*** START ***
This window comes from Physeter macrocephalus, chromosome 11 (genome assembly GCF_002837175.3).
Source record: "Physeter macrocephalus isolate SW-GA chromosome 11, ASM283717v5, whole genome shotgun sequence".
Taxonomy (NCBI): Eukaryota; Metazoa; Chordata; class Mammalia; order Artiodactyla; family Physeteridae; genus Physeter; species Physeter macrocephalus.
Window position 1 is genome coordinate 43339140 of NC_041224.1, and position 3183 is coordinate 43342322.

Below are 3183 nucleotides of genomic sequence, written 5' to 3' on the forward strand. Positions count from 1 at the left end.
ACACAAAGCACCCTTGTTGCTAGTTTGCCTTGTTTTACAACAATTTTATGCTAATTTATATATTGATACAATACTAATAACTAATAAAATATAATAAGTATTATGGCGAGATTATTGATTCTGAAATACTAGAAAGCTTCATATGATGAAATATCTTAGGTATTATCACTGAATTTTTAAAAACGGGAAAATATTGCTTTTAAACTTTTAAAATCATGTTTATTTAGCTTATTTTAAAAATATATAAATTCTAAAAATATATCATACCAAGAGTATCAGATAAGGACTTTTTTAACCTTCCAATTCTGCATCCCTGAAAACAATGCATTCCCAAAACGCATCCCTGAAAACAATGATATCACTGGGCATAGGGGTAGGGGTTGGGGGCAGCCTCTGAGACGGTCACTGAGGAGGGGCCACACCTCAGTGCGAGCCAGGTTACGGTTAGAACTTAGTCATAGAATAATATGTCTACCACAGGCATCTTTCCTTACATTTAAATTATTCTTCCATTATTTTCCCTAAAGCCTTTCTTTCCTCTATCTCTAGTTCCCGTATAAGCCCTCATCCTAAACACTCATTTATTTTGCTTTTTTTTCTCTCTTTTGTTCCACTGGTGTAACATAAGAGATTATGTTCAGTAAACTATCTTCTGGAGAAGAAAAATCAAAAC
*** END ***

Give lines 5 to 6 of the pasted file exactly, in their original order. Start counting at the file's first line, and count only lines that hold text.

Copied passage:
Below are 3183 nucleotides of genomic sequence, written 5' to 3' on the forward strand. Positions count from 1 at the left end.
ACACAAAGCACCCTTGTTGCTAGTTTGCCTTGTTTTACAACAATTTTATGCTAATTTATATATTGATACAATACTAATAACTAATAAAATATAATAAGTATTATGGCGAGATTATTGATTCTGAAATACTAGAAAGCTTCATATGATGAAATATCTTAGGTATTATCACTGAATTTTTAAAAACGGGAAAATATTGCTTTTAAACTTTTAAAATCATGTTTATTTAGCTTATTTTAAAAATATATAAATTCTAAAAATATATCATACCAAGAGTATCAGATAAGGACTTTTTTAACCTTCCAATTCTGCATCCCTGAAAACAATGCATTCCCAAAACGCATCCCTGAAAACAATGATATCACTGGGCATAGGGGTAGGGGTTGGGGGCAGCCTCTGAGACGGTCACTGAGGAGGGGCCACACCTCAGTGCGAGCCAGGTTACGGTTAGAACTTAGTCATAGAATAATATGTCTACCACAGGCATCTTTCCTTACATTTAAATTATTCTTCCATTATTTTCCCTAAAGCCTTTCTTTCCTCTATCTCTAGTTCCCGTATAAGCCCTCATCCTAAACACTCATTTATTTTGCTTTTTTTTCTCTCTTTTGTTCCACTGGTGTAACATAAGAGATTATGTTCAGTAAACTATCTTCTGGAGAAGAAAAATCAAAAC